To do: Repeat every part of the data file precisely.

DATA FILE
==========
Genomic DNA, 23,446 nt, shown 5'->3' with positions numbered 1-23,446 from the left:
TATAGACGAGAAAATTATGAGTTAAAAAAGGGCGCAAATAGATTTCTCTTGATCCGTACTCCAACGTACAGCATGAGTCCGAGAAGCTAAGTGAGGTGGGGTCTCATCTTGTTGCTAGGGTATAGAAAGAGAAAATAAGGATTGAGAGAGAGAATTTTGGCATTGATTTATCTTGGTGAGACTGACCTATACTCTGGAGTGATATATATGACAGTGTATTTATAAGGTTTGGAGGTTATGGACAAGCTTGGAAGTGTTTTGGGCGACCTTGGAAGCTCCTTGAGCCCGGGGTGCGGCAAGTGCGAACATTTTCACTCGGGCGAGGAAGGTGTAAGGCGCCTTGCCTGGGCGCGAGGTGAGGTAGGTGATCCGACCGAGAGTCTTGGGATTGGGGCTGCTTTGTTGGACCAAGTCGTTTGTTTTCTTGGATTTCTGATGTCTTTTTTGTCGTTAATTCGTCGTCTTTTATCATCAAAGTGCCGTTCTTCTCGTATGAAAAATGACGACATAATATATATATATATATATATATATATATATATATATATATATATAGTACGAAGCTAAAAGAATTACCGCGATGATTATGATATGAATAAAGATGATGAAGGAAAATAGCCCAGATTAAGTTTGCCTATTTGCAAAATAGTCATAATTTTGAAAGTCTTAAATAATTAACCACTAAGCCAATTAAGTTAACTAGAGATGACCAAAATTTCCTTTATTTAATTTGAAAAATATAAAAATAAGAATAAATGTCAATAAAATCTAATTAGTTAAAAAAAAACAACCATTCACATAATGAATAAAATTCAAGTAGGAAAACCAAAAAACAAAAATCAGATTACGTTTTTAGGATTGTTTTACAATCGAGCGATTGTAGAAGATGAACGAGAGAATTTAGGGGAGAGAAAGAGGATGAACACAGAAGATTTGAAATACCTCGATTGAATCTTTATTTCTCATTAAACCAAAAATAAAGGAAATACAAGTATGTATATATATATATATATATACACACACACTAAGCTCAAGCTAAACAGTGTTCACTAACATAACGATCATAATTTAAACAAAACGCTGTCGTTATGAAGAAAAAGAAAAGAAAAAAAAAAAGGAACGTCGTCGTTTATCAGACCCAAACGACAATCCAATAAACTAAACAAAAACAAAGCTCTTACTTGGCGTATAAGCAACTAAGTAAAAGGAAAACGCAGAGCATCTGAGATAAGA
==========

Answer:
Genomic DNA, 23,446 nt, shown 5'->3' with positions numbered 1-23,446 from the left:
TATAGACGAGAAAATTATGAGTTAAAAAAGGGCGCAAATAGATTTCTCTTGATCCGTACTCCAACGTACAGCATGAGTCCGAGAAGCTAAGTGAGGTGGGGTCTCATCTTGTTGCTAGGGTATAGAAAGAGAAAATAAGGATTGAGAGAGAGAATTTTGGCATTGATTTATCTTGGTGAGACTGACCTATACTCTGGAGTGATATATATGACAGTGTATTTATAAGGTTTGGAGGTTATGGACAAGCTTGGAAGTGTTTTGGGCGACCTTGGAAGCTCCTTGAGCCCGGGGTGCGGCAAGTGCGAACATTTTCACTCGGGCGAGGAAGGTGTAAGGCGCCTTGCCTGGGCGCGAGGTGAGGTAGGTGATCCGACCGAGAGTCTTGGGATTGGGGCTGCTTTGTTGGACCAAGTCGTTTGTTTTCTTGGATTTCTGATGTCTTTTTTGTCGTTAATTCGTCGTCTTTTATCATCAAAGTGCCGTTCTTCTCGTATGAAAAATGACGACATAATATATATATATATATATATATATATATATATATATATATATATAGTACGAAGCTAAAAGAATTACCGCGATGATTATGATATGAATAAAGATGATGAAGGAAAATAGCCCAGATTAAGTTTGCCTATTTGCAAAATAGTCATAATTTTGAAAGTCTTAAATAATTAACCACTAAGCCAATTAAGTTAACTAGAGATGACCAAAATTTCCTTTATTTAATTTGAAAAATATAAAAATAAGAATAAATGTCAATAAAATCTAATTAGTTAAAAAAAAACAACCATTCACATAATGAATAAAATTCAAGTAGGAAAACCAAAAAACAAAAATCAGATTACGTTTTTAGGATTGTTTTACAATCGAGCGATTGTAGAAGATGAACGAGAGAATTTAGGGGAGAGAAAGAGGATGAACACAGAAGATTTGAAATACCTCGATTGAATCTTTATTTCTCATTAAACCAAAAATAAAGGAAATACAAGTATGTATATATATATATATATATACACACACACTAAGCTCAAGCTAAACAGTGTTCACTAACATAACGATCATAATTTAAACAAAACGCTGTCGTTATGAAGAAAAAGAAAAGAAAAAAAAAAAGGAACGTCGTCGTTTATCAGACCCAAACGACAATCCAATAAACTAAACAAAAACAAAGCTCTTACTTGGCGTATAAGCAACTAAGTAAAAGGAAAACGCAGAGCATCTGAGATAAGA